Synthesis and photophysical characterization of re(i) and ru(ii) complexes: potential optical limiting materials and light harvesting systems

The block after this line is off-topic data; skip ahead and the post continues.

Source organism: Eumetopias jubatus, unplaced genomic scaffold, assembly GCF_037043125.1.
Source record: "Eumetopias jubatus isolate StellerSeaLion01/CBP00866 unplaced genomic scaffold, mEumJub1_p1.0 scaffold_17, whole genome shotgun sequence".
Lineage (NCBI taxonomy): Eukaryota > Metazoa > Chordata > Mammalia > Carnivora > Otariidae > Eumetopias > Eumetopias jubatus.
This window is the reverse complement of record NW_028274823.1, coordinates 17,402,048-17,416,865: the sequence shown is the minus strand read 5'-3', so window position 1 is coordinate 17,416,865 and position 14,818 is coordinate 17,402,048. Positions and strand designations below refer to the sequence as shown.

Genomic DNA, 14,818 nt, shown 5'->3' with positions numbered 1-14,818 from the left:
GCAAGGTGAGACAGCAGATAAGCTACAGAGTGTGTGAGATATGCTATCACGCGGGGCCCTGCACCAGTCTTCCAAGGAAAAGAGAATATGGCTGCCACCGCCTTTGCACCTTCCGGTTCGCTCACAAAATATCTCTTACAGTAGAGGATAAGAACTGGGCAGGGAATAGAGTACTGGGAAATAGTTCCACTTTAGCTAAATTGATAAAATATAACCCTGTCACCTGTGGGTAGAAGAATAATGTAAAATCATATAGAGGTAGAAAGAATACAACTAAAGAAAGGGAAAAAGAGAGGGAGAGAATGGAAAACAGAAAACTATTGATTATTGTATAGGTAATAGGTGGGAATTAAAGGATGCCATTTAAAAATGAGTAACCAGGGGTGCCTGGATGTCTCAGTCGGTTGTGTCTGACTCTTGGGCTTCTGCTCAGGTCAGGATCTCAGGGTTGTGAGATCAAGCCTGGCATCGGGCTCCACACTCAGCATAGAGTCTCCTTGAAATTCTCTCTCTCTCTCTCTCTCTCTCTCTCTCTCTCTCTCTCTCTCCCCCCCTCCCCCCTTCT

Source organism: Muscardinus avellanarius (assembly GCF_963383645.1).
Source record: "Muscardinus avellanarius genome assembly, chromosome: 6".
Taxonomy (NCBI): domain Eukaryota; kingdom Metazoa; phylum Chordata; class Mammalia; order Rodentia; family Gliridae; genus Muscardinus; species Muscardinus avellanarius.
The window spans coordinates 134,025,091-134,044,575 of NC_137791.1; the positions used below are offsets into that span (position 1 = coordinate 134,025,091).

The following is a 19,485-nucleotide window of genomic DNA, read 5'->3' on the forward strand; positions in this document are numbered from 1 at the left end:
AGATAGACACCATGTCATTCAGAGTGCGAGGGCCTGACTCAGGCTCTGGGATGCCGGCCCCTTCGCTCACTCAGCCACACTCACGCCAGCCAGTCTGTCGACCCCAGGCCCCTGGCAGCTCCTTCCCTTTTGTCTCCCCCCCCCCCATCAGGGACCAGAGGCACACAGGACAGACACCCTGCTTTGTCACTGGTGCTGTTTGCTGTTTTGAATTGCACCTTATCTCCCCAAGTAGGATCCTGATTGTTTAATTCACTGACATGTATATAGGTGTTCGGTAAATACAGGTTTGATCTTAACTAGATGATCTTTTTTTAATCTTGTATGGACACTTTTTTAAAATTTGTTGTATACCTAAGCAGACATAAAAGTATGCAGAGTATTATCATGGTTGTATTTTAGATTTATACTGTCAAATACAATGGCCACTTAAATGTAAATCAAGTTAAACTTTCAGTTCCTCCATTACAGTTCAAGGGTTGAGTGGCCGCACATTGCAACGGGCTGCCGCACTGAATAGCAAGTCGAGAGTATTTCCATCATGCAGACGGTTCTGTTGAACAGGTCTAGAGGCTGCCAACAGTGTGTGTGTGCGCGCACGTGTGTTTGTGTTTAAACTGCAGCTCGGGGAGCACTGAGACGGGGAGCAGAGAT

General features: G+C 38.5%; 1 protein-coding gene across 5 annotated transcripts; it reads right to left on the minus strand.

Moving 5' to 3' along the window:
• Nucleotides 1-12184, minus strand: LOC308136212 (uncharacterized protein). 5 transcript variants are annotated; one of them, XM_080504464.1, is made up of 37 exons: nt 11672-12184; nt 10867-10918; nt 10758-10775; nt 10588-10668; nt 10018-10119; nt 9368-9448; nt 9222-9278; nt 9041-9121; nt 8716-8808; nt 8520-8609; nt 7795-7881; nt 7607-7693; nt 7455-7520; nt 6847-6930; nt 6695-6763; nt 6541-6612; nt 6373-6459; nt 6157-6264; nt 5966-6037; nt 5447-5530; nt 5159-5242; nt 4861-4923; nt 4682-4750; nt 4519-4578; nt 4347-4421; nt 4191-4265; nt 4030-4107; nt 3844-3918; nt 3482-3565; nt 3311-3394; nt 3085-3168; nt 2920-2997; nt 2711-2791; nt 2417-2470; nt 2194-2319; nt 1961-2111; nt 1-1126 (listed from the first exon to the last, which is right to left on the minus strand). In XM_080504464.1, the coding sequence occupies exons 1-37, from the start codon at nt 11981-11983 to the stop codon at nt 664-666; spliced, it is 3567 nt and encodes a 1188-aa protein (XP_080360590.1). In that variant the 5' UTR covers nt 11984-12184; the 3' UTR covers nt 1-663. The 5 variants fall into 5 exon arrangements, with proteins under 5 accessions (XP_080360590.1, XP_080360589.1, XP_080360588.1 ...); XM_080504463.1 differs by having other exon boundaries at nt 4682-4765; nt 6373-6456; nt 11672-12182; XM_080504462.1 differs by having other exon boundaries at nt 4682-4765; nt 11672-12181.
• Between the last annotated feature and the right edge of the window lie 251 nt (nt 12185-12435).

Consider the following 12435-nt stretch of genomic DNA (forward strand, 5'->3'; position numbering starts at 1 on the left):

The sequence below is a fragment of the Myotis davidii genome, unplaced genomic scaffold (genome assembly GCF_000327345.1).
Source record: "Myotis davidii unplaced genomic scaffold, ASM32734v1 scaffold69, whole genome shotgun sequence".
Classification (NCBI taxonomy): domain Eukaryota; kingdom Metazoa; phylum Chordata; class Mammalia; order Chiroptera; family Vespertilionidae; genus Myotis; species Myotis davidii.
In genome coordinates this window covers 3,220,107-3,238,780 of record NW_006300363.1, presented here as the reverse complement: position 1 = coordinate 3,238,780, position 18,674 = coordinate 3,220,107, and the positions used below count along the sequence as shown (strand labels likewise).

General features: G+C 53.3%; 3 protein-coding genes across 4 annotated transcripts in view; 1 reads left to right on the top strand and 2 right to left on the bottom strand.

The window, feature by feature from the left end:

This dissertation can be divided into two parts project goals. The first one is the synthesis of rhenium (Re) complexes which are potential reverse saturable absorber (RSA) materials. The second one is the polymerization of ruthenium (Ru) polypyridyl monomers to have an oligomer ensemble for solar light harvesting purposes. THE FIRST part starts with an introduction to optical limiting materials (OLM) (chapter 1). The main discussion in chapter 4 is about the photophysical properties and energy-transfer reactions for three series of facial Re(I) tri-carbonyl complexes. The complexes are of the general type fac-[Re(CO)3(N-N)Cl], where Cl is the chloride and N-N are novel mono functionalized aryl-oligo(p-phenylene-vinylene) bipyridine (bpy) ligands. These series is as a result of changing the aryl group of the ligands to either anthracene or pyrene, and di-alkoxy attachments of phenyl ring in anthracene bipyridine ligands. The synthesis of the bpy ligands involved attaching various aryls by utilizing successive multi-step Wittig-Horner reactions (chapter 2). The ligands were later reacted with Re pentacarbonyl chloride to obtain the complexes. Chromium complexes synthesis is also included (chapter 3). The characterization involved 1H NMR, ESI-MS and elemental analysis. There is also another set of ligands where the aryl group is di-methylaminophenyl where the solvatochromic emission properties of the ligands were studied but were not coordinated to metals. The excited-state properties using both the nanosecond (ns) and picosecond (ps) time resolved transient absorption (TA) of Re(I) complexes shows strong positive excited-state absorption signals in 500-800 nm range. From the TA (ps) and time-resolved infrared of the carbonyl region, the excited state forms instantaneously after excitation. Their observed lifetimes are relatively long (2 Î¼s-40 Î¼s range) and they increase as the phenylene-vinylene linker increases. The excited state triplet energies values for the complexes were obtained experimentally using energy transfer method from the simple Sandros relation. They decreases as the Ï€-conjugated phenylene-vinylene linker decreases, this is because the extended backbone bridge serves to lower the energy of the triplet excited state. Lastly, the Re(I) complexes triplet-triplet molar extinction coefficients(Î´ex) were measured by energy transfer to a standard method and their ratios to the ground state molar absorptivity(Î´g ) are all (Î´ex/Î´g â‰¥40) at 530nm which make them potential candidates for RSA. THE SECOND part involves RAFT polymerization of two new acrylamide functionalized Ru(II) polypyridyl monomers. Photoinduced electron transfer reactions for the obtained Ru oligomers and complexes were done using 10-methylphenothiazine (MPT) quencher (chapter 8). The synthesized acrylamide functionalized bipyridine ligand (chapter 6) was reacted with complex precursors cis-[Ru(L)2Cl2] where the ligand (L) is either 2,2â€™- bipyridine or biquinoline (chapter 7). The obtained Ru(II) photosensitizers acts as energy donating and accepting respectively. The attachment of these Ru complexes to oligomer backbone as side chains is by a C11 alkyl linker. 1H NMR, UV-Vis spectroscopy, and differential pulse voltammetry (DPV) were used to characterize the ligand, monomers and oligomers. The excited state REDOX potentials were determined using the cyclic voltammetry (CV) values and steady state emission values converted to electron volt (eV). Lastly, the TAs (ns) obtained in the presence of MPT electron donating quencher was in agreement with the ones calculated/ predicted from spectroelectrochemistry. These efforts are toward the goal of making a panchromatic solar light collector in the visible region (chapter 5).